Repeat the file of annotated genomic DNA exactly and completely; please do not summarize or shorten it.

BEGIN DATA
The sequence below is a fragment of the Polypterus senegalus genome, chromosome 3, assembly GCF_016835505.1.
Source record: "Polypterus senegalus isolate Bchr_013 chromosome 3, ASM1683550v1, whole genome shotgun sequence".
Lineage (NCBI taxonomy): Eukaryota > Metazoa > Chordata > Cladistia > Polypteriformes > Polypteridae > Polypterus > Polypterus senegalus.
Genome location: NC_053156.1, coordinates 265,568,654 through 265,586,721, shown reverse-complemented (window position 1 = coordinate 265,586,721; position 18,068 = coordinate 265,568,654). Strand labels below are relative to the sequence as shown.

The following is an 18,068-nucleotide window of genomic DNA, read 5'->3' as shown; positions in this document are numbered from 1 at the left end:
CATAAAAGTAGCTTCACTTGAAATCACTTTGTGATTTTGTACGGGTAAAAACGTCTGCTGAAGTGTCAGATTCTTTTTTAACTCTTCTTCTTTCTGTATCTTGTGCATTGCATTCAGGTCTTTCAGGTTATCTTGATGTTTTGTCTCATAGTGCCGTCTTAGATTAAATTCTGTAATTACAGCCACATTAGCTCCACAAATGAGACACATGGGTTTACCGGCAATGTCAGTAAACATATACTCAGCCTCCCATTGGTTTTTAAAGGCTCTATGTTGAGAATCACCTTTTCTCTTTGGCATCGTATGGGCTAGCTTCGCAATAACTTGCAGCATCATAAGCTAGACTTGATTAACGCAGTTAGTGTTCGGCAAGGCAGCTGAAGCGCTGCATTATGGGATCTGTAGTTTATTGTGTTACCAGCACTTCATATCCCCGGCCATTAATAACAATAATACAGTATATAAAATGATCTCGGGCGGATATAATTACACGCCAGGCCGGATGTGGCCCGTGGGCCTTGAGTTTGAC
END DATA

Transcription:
The sequence below is a fragment of the Polypterus senegalus genome, chromosome 3, assembly GCF_016835505.1.
Source record: "Polypterus senegalus isolate Bchr_013 chromosome 3, ASM1683550v1, whole genome shotgun sequence".
Lineage (NCBI taxonomy): Eukaryota > Metazoa > Chordata > Cladistia > Polypteriformes > Polypteridae > Polypterus > Polypterus senegalus.
Genome location: NC_053156.1, coordinates 265,568,654 through 265,586,721, shown reverse-complemented (window position 1 = coordinate 265,586,721; position 18,068 = coordinate 265,568,654). Strand labels below are relative to the sequence as shown.

The following is an 18,068-nucleotide window of genomic DNA, read 5'->3' as shown; positions in this document are numbered from 1 at the left end:
CATAAAAGTAGCTTCACTTGAAATCACTTTGTGATTTTGTACGGGTAAAAACGTCTGCTGAAGTGTCAGATTCTTTTTTAACTCTTCTTCTTTCTGTATCTTGTGCATTGCATTCAGGTCTTTCAGGTTATCTTGATGTTTTGTCTCATAGTGCCGTCTTAGATTAAATTCTGTAATTACAGCCACATTAGCTCCACAAATGAGACACATGGGTTTACCGGCAATGTCAGTAAACATATACTCAGCCTCCCATTGGTTTTTAAAGGCTCTATGTTGAGAATCACCTTTTCTCTTTGGCATCGTATGGGCTAGCTTCGCAATAACTTGCAGCATCATAAGCTAGACTTGATTAACGCAGTTAGTGTTCGGCAAGGCAGCTGAAGCGCTGCATTATGGGATCTGTAGTTTATTGTGTTACCAGCACTTCATATCCCCGGCCATTAATAACAATAATACAGTATATAAAATGATCTCGGGCGGATATAATTACACGCCAGGCCGGATGTGGCCCGTGGGCCTTGAGTTTGAC